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Open for Discussion: A Balancing Act

How do we weigh the benefits and potential risks of products we rely on?

By Michael Tinnesand  December 2020

testtubes and computers

How many times this week have you lounged on the couch while texting friends or checking out new Tik Tok videos? Have you gone out for a burger and fries, or jumped online to order a new pair of shoes? Now ask yourself this question: How many times have you thought about what it takes to make and deliver those products to you?

It wouldn’t be surprising if this question is not on your radar—most people don’t think about the life cycle of the stuff they use. But awareness about the processes and materials that enable our modern-day habits is growing. Tens of thousands of substances are used to give us the material goods we want and the intangible things we enjoy. (Vast quantities of computer servers and equipment keep us digitally entertained.)

We trust that our purchases are safe to make and use—or we don’t think about their safety at all. But is that the best approach?

The problem with convenience

Take PFAS as an example. PFAS stands for per- and polyfluoroalkyl substances. Some 5,000 to 7,000 chemicals are categorized as PFAS, which are used to make products from firefighting foams to nonstick cookware. Many are immensely useful.

A growing body of evidence shows that certain PFAS may cause health problems. The industrial release of PFAS waste by companies into local waterways has led to thousands of lawsuits claiming that the pollution caused illnesses in residents. Companies that make PFAS have paid millions to the plaintiffs, and have pledged to stop using some PFAS altogether.

So, what’s being done to minimize the potential risks of substances in consumer products? The primary law that protects us from chemical hazards is the Toxic Substances Control Act (TSCA), which Congress passed in 1976. TSCA gives the U.S. Environmental Protection Agency (EPA) the authority to require testing of chemicals and to limit their use.

Under TSCA, several substances have been regulated, including dioxins (often associated with Agent Orange). But the law allowed the 62,000 substances in use prior to 1976 to remain in use, unless they were found to pose an “unreasonable risk to health or to the environment.” The TSCA inventory of chemicals grew to 86,000, then was pared back in 2019 to about 40,000 chemicals actively in use—that’s a lot of chemicals to study.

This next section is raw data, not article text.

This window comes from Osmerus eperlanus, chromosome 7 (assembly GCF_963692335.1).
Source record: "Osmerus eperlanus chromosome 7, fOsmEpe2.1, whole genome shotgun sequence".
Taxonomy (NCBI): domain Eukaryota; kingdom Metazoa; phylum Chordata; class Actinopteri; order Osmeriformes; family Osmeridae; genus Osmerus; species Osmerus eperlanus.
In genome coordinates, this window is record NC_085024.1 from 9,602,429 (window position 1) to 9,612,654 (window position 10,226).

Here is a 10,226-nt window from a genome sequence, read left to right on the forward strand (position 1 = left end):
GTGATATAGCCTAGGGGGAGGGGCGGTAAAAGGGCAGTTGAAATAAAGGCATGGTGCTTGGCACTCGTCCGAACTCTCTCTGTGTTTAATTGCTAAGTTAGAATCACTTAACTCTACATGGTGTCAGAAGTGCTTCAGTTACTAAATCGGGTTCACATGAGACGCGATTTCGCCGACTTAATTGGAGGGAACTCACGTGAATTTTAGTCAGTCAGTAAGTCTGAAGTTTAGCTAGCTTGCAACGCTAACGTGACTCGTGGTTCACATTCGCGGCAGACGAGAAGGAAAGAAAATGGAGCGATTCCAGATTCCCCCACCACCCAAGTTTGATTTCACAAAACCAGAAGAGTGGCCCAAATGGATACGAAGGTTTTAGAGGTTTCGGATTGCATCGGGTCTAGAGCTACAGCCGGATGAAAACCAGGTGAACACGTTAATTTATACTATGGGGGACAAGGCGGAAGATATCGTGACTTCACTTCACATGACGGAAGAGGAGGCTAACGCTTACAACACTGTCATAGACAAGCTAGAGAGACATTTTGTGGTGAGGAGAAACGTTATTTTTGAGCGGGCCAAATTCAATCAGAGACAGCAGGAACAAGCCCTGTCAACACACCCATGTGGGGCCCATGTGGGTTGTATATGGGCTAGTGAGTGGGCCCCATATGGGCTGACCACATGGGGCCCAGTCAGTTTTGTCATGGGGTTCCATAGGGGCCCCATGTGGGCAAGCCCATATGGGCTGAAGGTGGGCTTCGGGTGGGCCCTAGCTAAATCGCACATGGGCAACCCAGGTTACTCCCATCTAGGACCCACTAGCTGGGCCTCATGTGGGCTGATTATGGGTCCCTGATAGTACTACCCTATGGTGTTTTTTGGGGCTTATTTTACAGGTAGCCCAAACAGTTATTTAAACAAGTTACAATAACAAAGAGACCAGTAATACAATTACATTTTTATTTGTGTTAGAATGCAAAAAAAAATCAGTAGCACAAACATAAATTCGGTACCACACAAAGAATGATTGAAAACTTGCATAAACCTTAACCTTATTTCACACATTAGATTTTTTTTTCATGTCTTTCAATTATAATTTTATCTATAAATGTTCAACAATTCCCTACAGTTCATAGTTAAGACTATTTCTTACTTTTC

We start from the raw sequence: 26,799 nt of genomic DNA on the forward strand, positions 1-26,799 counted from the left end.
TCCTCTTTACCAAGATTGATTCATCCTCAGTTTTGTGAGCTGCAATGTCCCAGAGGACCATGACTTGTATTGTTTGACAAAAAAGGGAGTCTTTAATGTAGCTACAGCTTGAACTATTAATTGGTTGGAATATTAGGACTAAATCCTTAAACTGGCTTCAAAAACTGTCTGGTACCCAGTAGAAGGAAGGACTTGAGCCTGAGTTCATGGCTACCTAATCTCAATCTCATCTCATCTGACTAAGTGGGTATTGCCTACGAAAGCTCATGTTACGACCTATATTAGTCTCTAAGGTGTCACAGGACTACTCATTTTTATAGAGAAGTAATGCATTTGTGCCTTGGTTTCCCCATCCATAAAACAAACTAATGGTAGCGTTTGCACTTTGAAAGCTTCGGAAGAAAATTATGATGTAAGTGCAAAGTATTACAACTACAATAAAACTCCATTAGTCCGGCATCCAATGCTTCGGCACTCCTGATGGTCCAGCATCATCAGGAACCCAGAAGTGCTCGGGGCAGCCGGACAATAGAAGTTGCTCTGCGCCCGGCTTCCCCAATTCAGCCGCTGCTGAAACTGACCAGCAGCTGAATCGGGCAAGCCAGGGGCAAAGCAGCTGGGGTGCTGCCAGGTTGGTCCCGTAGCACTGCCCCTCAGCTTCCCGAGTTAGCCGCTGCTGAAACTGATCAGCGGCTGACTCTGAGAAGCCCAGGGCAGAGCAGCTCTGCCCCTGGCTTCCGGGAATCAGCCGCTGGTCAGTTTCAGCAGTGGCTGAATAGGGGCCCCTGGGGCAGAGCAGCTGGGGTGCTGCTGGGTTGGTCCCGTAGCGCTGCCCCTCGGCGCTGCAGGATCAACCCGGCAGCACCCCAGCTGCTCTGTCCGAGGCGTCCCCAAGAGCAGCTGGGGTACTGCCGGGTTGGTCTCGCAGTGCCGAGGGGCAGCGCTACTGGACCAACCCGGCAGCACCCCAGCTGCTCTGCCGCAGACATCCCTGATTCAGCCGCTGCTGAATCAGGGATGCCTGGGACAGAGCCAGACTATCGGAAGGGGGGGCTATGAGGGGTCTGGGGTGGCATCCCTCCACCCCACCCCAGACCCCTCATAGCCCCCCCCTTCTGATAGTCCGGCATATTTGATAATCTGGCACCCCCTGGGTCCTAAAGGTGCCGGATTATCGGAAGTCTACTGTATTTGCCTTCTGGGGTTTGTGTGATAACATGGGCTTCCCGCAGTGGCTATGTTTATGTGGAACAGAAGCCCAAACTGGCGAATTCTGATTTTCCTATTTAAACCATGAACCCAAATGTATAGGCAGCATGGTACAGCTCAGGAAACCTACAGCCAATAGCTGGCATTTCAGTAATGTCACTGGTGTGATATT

Under a TSCA overhaul in 2016, the EPA was tasked with prioritizing which ones (including previously unreviewed chemicals) should be assessed for risk based on the following criteria: a chemical’s persistence in the environment and accumulation in the body, its ability to cause cancer in humans, and its toxicity. Now EPA maintains a list of high-priority substances to evaluate and possibly regulate.

Chemicals in Commerce

In 2016, the U.S. updated its chemical regulations law to better track and assess the safety of chemicals being made and used in the country. Here’s a snapshot of the chemical numbers, according to the U.S. Environmental Protection Agency.

Chemical substances listed in 2018 in the EPA inventory2019 estimate of chemicals in active production and use in the U.S.Number of new chemical substances EPA has approved for commerce (2016-2019)Total number of high-priority chemicals to undergo EPA risk evaluation by the end of 2022Worldwide number of chemicals and mixtures of chemicals registered for commerce*

No simple solution

Many of the thousands of chemicals being used in our products are perfectly safe or can be safely disposed of. Determining if a substance is safe or harmful when it’s used in products requires scientific studies that are complex and expensive, and they often don’t provide a clear path forward. With chemicals, dose makes the poison, which makes a simple “safe/not safe” answer for the general public hard to come by. Complicating things further, many substances we now know to be toxic at a high level of exposure have become essential in certain applications. Some hexavalent chromium compounds, for example, are used to prevent catastrophic corrosion in aircraft and are difficult to replace, but they pose serious health risks to unprotected workers.

The complex interplay between chemicals, the environment, and human health is not easily distilled into pro and con arguments. And even with TSCA in place, we will need to continually ask questions about whether we are achieving the right balance to protect society and enjoy the benefits of modern innovations.  

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